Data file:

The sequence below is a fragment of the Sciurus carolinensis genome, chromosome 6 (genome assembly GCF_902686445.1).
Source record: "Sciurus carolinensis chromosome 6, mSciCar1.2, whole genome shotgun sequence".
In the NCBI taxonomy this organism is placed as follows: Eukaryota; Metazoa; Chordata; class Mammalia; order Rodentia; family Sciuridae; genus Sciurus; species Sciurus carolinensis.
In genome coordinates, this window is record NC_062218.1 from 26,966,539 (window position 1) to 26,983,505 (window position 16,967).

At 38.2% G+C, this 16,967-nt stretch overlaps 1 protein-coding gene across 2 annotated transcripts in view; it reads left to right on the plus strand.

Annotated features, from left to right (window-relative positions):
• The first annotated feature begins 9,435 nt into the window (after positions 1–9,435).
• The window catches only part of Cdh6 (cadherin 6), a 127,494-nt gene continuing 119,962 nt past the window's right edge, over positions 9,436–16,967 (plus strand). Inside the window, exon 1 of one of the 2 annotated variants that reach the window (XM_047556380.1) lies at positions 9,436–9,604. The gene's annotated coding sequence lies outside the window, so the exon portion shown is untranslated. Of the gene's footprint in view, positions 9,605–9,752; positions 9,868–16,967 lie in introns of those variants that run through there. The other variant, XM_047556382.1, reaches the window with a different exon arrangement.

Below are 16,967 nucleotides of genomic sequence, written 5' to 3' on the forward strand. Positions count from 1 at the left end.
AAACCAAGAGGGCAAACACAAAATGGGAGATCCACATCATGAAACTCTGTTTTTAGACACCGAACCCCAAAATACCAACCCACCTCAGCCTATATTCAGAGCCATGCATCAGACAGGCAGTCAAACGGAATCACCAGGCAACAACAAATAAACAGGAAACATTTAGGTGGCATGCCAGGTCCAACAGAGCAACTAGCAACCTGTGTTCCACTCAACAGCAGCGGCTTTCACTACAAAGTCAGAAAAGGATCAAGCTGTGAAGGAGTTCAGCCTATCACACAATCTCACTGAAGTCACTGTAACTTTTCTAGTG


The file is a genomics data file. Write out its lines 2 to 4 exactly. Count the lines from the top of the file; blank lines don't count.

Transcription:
Source record: "Sciurus carolinensis chromosome 6, mSciCar1.2, whole genome shotgun sequence".
In the NCBI taxonomy this organism is placed as follows: Eukaryota; Metazoa; Chordata; class Mammalia; order Rodentia; family Sciuridae; genus Sciurus; species Sciurus carolinensis.
In genome coordinates, this window is record NC_062218.1 from 26,966,539 (window position 1) to 26,983,505 (window position 16,967).